Volunteering

Volunteering — Blog Post #10

Volunteering, Niles Canyon Railway
Posted: February 19, 2017 at 7:37 pm   /   by   /   comments (0)

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Dec 20, 2015

I wanted to help with TOL so I decided to volunteer for the Niles parking lot. I arrived early to meet with the other volunteers and find out how I could help. The Niles parking lot is long and narrow, broken up into several areas. Cars enter at the west end of the parking lot and the east end is where we park our guests that have tickets for the caboose on the TOL. I was given a map and a radio and assigned to the general boarding section of the lot.

The TOL makes two round trips each day it runs. The early run of the day starts at Niles, travels to Sunol and returns. The second, later run starts at Sunol, runs to Niles and back. The first run leaves Niles before sunset, so we started working in the late afternoon sunlight.

The first guests arrive and we direct them to the parking spaces just east of the ticket office. As more cars come in, we park them so that the lot fills up to the west. The TOL arrives from Brightside and the tempo increases. More cars appear that need to get parked and we have to make sure the line of cars doesn’t extend out of the lot, we don’t want to interfere with traffic out on Mission Boulevard.

We want our guests to back their cars into the parking spaces to make it easier for them to leave when their train ride is over. As soon as a few cars are parked, everyone else gets the idea and does the same. Most of the time, this doesn’t present a problem, but a few of our guests aren’t confident backing into a parking place and we have to guide them. Sometimes it works better to just let them park where their car winds up after their first attempt, we can guide other cars to fill up the space between cars.

Once the TOL arrives, our guests are more excited. Some of our youngest visitors want to run across the parking lot to see the train. Many people bring food and presents so they have many distractions as they make their way from car to train. It helps to have more volunteers to watch and make sure we can keep all the cars separated from all of our guests.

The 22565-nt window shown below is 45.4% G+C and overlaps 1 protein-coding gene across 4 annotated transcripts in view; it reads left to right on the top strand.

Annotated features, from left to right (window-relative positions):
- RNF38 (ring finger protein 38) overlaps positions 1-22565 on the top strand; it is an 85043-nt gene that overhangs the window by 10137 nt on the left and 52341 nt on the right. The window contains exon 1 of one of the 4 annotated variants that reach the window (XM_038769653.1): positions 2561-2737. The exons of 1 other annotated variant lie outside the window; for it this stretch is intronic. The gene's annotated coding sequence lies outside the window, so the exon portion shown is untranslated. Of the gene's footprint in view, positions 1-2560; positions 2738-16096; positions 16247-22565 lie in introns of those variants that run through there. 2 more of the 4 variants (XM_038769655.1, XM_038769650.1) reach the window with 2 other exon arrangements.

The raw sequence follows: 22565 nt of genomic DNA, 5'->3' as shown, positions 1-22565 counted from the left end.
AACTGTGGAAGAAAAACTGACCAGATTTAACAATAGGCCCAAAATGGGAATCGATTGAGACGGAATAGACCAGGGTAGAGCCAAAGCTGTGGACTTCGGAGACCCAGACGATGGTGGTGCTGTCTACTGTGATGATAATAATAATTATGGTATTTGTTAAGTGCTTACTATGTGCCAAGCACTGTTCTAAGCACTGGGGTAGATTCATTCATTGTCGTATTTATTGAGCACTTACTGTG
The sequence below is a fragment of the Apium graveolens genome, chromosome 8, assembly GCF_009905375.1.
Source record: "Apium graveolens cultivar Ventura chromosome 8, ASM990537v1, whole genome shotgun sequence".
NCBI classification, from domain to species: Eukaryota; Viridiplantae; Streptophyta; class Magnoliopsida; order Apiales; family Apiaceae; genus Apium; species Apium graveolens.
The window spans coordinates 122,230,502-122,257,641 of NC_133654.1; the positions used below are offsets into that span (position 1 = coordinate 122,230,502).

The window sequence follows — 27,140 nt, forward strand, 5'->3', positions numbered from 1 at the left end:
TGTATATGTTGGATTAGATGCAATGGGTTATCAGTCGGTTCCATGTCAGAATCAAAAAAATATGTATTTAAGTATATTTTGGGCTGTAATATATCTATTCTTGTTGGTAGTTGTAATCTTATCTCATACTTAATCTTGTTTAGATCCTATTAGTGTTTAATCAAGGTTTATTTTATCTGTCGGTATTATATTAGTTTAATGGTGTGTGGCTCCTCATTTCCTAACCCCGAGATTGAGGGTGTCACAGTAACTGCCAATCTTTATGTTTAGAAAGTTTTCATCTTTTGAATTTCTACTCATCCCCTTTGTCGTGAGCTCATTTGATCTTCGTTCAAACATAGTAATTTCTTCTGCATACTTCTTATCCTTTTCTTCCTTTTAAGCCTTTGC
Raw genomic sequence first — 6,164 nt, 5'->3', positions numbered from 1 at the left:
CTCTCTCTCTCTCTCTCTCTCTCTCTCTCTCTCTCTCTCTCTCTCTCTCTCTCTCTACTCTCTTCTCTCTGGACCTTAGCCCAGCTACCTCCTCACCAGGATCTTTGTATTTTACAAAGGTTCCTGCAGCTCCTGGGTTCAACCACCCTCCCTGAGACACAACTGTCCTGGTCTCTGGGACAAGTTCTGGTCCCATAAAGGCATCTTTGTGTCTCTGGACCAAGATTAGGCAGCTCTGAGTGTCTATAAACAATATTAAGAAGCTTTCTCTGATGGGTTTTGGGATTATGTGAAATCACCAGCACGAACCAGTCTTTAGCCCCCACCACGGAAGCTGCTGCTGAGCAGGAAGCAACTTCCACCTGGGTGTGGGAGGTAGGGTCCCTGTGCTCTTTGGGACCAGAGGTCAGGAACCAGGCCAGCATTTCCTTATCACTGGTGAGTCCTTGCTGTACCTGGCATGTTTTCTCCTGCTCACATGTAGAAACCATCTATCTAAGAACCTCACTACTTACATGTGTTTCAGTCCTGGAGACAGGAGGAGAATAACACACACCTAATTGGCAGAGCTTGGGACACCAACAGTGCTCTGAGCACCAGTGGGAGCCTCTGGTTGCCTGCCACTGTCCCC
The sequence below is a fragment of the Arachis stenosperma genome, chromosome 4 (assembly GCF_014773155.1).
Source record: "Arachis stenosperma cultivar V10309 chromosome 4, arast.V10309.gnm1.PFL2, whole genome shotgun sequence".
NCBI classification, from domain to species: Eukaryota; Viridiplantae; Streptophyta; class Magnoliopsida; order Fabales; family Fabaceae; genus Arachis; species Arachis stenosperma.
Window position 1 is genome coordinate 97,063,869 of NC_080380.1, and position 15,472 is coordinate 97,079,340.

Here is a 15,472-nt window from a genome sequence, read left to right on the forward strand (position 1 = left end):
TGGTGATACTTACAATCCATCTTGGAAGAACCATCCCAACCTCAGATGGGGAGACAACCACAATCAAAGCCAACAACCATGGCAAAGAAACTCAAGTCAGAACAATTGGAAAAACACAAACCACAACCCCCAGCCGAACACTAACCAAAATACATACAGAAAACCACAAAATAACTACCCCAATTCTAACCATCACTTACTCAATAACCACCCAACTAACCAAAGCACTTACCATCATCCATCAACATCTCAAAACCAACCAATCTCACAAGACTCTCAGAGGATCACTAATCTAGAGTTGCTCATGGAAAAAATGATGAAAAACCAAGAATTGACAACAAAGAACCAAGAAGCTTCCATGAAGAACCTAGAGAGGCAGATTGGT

The last minutes before the TOL leaves for Sunol are exciting for us because the last cars are hurrying to park and the lot is almost full. We park some of the last cars nose-to-tail next to the platform. The drivers need to be directed because this is different from all the other cars that have backed into place. One of the drivers expressed concern that they wouldn’t be able to get out later. I told them I would be there to make sure they could get out.

The call comes over the radio, the front gate is closed. We can see one more car heading for us and the train is waiting. We get them parked quickly, anywhere we can.

The train departs and it is time to relax, to chat with the other volunteers and watch the sunset. It is suddenly very quiet. Looking to the east, I can see the mountains glowing in the fading sunlight, to the west I see the sunset, streaks of clouds, the sky peach and purple. The breeze comes up and the temperature drops, the light fades, just another California winter evening. It’s time to walk the platform, enjoy the food provided and discuss all manner of things about the railway. Before the train returns we gather all the signs and traffic cones to store them for next time. As it gets dark, the holiday lights of old town Niles get brighter. We can hear the wig-wag clanking back and forth at the Niles station across the tracks. Several Union Pacific and Capitol Corridor trains glide by. If you walk to the east end of the platform you can see the signals where Niles Tower used to be, as trains make the turn east to enter the canyon.

The TOL returns from Sunol and it’s time to perform. The process of parking arriving cars is relatively casual compared to the rush to leave, everything happens faster. While some guests linger to take pictures of the TOL, most people want to leave quickly.

Our guests appreciate us being there to help them and some thanked me for volunteering. It was good to hear that they realize we are volunteers, giving up our time to make TOL happen.

There is a peak, when the line of cars waiting to leave extends as far as I can see. Not too much later, they are all gone and only a few parked cars remain. The TOL departs for Sunol where it will begin the second trip of the evening. The parking lot is quiet again and it’s time to scan the parking lot to make sure all our guests have left, time to get home, to enjoy my recliner and an adult beverage.

I enjoyed seeing our guests. I’ve been volunteering regularly for a year, and while I’ve been helping, it’s been behind the scenes. Clearing brush is needed, but it’s good to see the TOL pick up and drop off revenue passengers, it makes it real that this is a railway. It was good to see how we generate revenue, good to see our customers, and good to be seen by them. I was one of the people our guests interacted with, a representative of NCRY. We are part of an organization that is part of the community. Our guests may not know what it takes to make TOL happen, but they enjoy it and we need their support to continue developing the railway. Every happy TOL guest is one more voice that, when needed, would support us continuing. If you haven’t been part of TOL, I suggest you give it a try. It really is rewarding to be part of something that so many people enjoy.

TOL arrives in Niles.

TOL arrives in Niles.

TOL arrives in Niles.

TOL arrives in Niles.

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